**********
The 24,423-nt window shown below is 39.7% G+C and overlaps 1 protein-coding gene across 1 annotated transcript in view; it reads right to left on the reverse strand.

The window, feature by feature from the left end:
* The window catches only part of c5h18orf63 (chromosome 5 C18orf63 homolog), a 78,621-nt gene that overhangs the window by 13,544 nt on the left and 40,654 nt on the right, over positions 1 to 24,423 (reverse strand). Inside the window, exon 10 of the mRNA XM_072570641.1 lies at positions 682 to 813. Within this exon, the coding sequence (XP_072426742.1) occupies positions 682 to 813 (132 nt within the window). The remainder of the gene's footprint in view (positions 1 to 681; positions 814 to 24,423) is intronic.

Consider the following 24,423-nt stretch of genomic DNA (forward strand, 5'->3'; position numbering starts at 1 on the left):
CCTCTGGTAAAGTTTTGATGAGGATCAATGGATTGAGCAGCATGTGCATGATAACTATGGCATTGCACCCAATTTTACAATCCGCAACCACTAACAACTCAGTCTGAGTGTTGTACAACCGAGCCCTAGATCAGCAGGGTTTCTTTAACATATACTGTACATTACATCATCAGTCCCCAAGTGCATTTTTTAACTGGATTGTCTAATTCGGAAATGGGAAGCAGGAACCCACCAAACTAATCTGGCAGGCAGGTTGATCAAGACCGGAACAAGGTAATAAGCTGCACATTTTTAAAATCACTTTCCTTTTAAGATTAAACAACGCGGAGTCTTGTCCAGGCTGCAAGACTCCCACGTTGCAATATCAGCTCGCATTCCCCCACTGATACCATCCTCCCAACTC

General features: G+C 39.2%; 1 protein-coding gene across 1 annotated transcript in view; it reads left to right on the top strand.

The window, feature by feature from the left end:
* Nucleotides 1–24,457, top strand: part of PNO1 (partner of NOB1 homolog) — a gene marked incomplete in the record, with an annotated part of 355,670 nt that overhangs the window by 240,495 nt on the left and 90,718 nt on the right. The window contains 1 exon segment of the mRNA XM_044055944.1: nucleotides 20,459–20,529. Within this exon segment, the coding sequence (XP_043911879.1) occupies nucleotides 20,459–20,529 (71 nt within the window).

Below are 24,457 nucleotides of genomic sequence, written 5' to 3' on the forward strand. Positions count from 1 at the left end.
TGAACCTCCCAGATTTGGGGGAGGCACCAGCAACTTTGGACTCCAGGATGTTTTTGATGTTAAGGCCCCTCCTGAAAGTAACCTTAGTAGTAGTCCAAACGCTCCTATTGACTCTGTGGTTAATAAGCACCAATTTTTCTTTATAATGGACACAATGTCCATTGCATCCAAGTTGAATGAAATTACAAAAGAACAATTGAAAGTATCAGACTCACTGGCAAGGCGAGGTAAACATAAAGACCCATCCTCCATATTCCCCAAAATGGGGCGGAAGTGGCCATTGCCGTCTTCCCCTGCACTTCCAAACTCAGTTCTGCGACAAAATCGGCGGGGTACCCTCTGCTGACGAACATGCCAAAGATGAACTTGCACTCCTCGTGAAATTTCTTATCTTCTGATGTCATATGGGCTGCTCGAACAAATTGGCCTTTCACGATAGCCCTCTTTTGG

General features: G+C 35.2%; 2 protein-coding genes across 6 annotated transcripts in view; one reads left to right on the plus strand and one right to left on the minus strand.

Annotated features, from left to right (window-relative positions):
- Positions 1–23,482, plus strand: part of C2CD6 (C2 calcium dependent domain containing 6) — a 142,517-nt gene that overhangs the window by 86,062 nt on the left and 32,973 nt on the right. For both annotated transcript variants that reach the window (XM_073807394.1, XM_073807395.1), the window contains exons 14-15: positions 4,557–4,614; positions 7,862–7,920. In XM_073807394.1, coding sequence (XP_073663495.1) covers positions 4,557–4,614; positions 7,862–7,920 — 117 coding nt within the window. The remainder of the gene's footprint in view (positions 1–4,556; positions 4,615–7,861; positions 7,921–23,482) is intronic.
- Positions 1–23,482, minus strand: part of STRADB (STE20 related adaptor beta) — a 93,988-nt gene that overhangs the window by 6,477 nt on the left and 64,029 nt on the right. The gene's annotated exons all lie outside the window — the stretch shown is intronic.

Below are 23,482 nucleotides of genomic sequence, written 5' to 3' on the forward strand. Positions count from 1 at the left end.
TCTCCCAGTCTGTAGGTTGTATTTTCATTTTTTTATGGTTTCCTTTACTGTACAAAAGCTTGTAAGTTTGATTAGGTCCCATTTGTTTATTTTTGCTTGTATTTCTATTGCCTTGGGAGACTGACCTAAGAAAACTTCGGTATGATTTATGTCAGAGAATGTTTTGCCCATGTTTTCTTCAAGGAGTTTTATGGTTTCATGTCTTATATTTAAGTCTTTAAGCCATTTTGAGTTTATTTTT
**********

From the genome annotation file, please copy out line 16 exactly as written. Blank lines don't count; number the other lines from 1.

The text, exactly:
TCTCCCAGTCTGTAGGTTGTATTTTCATTTTTTTATGGTTTCCTTTACTGTACAAAAGCTTGTAAGTTTGATTAGGTCCCATTTGTTTATTTTTGCTTGTATTTCTATTGCCTTGGGAGACTGACCTAAGAAAACTTCGGTATGATTTATGTCAGAGAATGTTTTGCCCATGTTTTCTTCAAGGAGTTTTATGGTTTCATGTCTTATATTTAAGTCTTTAAGCCATTTTGAGTTTATTTTT